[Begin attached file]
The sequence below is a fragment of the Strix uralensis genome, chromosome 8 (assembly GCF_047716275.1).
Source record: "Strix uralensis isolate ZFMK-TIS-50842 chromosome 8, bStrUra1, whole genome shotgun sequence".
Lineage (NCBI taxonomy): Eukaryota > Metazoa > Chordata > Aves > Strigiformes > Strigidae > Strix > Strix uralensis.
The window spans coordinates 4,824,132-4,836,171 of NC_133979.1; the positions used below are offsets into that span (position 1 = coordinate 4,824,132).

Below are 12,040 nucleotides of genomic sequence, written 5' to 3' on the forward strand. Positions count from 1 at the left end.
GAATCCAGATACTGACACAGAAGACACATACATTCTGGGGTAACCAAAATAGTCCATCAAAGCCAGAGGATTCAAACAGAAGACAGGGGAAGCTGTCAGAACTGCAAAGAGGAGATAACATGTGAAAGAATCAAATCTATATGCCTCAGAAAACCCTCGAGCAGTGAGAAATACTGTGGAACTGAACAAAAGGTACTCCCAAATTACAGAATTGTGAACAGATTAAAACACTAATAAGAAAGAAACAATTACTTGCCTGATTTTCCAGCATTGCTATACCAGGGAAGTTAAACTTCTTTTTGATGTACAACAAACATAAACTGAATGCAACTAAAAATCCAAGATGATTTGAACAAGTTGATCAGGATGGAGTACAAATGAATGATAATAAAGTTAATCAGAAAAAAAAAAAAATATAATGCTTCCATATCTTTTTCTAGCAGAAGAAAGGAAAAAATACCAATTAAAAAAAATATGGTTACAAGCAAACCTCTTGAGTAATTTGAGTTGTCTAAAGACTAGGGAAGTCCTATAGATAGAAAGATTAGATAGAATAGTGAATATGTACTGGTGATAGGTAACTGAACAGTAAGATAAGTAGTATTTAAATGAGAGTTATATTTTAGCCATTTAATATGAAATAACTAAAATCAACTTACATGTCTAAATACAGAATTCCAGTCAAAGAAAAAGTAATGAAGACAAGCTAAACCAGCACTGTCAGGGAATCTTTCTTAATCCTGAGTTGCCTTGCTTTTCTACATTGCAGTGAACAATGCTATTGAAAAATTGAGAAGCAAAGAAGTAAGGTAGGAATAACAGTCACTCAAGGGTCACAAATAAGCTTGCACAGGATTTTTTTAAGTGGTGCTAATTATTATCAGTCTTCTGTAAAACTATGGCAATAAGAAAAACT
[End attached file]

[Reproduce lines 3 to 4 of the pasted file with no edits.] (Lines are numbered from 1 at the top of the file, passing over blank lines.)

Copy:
Lineage (NCBI taxonomy): Eukaryota > Metazoa > Chordata > Aves > Strigiformes > Strigidae > Strix > Strix uralensis.
The window spans coordinates 4,824,132-4,836,171 of NC_133979.1; the positions used below are offsets into that span (position 1 = coordinate 4,824,132).